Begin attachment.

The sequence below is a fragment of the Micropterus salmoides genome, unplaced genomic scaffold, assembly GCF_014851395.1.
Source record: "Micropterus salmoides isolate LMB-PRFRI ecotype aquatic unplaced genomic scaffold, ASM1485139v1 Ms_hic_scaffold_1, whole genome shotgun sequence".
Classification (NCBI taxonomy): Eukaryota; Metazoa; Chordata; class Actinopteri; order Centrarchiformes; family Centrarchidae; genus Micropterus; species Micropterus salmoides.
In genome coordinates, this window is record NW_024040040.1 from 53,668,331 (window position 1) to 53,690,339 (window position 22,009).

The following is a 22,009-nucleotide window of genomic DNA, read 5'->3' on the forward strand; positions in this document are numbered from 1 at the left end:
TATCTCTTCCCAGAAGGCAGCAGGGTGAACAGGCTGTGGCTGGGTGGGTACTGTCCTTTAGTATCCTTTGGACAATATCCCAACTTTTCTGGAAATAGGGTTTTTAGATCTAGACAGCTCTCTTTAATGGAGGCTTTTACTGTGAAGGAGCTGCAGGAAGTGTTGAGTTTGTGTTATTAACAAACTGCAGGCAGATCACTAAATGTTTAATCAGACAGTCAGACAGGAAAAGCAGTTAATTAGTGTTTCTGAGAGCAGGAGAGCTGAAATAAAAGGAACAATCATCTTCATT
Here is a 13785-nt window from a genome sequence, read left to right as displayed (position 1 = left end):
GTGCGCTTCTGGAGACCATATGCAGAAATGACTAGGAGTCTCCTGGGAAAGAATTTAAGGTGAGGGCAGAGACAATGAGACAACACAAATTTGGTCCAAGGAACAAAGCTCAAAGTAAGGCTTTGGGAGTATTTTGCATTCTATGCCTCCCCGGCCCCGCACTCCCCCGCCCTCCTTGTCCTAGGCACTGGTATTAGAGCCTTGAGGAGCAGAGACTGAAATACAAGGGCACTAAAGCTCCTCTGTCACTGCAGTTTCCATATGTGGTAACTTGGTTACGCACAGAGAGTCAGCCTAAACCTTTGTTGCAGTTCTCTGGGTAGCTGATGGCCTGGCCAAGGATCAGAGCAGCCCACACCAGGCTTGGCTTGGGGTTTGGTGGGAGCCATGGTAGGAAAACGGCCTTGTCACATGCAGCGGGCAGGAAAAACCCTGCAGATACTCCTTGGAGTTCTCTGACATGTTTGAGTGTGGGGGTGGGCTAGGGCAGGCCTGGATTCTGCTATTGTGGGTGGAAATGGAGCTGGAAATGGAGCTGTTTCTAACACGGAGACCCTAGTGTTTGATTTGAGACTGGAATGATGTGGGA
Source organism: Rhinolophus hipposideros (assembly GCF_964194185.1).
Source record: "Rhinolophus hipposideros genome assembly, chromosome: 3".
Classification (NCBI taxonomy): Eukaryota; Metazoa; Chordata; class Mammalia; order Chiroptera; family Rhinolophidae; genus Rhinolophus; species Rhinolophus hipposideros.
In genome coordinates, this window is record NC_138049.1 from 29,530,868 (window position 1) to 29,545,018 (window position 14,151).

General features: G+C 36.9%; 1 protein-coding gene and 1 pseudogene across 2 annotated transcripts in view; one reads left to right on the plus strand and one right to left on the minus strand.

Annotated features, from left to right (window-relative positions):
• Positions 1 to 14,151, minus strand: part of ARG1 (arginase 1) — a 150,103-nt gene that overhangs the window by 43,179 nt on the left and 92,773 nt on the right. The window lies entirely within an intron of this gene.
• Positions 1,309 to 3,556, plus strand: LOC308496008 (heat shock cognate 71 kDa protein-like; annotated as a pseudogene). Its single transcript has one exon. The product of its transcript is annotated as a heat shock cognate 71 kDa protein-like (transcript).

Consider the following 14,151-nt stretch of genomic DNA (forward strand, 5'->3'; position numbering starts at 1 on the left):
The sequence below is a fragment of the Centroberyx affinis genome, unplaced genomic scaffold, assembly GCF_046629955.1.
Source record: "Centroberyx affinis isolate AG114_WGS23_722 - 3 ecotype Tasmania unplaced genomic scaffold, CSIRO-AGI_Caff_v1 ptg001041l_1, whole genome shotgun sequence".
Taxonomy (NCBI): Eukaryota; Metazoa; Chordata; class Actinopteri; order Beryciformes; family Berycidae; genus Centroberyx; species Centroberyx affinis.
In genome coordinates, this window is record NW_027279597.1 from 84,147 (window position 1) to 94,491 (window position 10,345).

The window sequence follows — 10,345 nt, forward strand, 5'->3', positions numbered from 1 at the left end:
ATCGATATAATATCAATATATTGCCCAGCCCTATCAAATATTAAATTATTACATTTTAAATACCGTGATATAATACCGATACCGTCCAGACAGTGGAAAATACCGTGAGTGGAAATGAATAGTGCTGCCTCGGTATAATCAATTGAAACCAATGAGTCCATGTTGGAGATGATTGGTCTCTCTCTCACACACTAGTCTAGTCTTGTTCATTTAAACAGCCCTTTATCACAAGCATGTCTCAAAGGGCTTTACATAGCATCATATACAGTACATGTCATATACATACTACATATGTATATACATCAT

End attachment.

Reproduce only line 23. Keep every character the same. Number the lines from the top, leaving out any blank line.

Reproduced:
ATCGATATAATATCAATATATTGCCCAGCCCTATCAAATATTAAATTATTACATTTTAAATACCGTGATATAATACCGATACCGTCCAGACAGTGGAAAATACCGTGAGTGGAAATGAATAGTGCTGCCTCGGTATAATCAATTGAAACCAATGAGTCCATGTTGGAGATGATTGGTCTCTCTCTCACACACTAGTCTAGTCTTGTTCATTTAAACAGCCCTTTATCACAAGCATGTCTCAAAGGGCTTTACATAGCATCATATACAGTACATGTCATATACATACTACATATGTATATACATCAT